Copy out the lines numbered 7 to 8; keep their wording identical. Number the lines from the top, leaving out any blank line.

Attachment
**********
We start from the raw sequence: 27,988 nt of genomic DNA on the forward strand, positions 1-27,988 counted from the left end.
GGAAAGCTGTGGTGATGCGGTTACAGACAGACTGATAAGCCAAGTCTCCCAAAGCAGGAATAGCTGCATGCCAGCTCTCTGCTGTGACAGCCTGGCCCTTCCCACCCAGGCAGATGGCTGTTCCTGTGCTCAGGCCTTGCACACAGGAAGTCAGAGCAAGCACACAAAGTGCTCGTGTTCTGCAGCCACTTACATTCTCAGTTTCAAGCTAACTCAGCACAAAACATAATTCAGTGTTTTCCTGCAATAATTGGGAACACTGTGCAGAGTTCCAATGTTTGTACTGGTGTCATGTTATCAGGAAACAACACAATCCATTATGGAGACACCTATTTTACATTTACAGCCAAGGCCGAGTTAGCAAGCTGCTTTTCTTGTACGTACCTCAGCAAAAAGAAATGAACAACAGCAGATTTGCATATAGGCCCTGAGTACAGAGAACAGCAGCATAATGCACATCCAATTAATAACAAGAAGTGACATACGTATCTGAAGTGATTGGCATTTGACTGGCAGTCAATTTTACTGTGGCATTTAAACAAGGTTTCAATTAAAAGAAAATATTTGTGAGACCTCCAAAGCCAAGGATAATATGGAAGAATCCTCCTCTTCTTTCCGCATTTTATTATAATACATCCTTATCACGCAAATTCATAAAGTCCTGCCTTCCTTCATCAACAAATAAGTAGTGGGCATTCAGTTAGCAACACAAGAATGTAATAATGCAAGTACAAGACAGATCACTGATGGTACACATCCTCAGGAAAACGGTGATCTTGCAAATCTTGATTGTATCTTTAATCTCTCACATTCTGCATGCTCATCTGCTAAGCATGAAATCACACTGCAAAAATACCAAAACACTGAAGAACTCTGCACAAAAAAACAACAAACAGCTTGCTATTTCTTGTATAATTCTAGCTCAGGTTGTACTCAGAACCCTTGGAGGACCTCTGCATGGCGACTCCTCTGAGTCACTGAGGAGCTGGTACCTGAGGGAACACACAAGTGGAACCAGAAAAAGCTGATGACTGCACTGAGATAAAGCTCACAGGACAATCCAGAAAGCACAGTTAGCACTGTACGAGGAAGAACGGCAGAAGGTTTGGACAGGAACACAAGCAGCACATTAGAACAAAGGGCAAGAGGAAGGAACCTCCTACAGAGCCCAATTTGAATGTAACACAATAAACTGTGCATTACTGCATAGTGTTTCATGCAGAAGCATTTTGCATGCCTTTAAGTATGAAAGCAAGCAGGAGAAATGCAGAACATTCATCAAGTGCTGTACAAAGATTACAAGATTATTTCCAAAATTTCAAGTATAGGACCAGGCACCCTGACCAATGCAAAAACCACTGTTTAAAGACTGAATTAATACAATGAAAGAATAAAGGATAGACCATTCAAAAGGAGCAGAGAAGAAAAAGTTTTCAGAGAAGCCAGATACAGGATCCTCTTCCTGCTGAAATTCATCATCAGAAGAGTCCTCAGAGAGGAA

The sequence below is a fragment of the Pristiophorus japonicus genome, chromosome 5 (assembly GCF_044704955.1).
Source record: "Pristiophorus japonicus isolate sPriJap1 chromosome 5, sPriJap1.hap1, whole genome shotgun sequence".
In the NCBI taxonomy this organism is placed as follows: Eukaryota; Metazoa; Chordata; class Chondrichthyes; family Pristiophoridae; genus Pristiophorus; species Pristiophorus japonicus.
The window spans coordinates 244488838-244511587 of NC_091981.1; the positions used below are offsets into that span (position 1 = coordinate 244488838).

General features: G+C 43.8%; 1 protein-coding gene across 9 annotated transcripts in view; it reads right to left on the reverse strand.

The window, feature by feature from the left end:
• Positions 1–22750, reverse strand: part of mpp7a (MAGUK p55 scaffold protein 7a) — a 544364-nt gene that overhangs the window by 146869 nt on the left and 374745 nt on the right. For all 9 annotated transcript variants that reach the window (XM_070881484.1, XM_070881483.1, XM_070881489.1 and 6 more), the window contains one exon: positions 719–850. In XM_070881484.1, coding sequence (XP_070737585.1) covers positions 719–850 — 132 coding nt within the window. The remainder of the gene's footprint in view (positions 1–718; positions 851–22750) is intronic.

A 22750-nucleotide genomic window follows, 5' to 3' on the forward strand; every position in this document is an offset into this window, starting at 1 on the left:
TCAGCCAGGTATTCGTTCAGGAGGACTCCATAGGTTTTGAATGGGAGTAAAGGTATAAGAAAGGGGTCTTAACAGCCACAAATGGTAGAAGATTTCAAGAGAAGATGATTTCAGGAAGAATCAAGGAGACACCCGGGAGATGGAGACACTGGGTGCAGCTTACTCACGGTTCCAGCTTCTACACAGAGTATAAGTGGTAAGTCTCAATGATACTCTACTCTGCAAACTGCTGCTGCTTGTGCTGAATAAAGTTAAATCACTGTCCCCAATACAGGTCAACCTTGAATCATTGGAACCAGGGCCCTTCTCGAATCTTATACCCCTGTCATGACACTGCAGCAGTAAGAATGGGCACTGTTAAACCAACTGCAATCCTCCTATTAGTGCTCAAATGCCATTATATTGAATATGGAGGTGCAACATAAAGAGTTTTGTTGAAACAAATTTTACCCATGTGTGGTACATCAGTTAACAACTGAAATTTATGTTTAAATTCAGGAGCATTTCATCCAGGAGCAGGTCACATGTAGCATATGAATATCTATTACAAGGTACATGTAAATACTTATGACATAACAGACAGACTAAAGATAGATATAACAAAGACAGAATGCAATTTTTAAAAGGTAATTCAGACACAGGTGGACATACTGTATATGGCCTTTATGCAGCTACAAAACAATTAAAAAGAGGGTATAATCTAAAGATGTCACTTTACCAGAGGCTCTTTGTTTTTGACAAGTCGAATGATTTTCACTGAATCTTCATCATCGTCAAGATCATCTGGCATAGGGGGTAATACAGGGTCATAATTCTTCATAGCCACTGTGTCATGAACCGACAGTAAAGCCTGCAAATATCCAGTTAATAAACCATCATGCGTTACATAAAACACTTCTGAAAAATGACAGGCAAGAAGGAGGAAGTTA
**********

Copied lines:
General features: G+C 43.8%; 1 protein-coding gene across 9 annotated transcripts in view; it reads right to left on the reverse strand.

The window, feature by feature from the left end: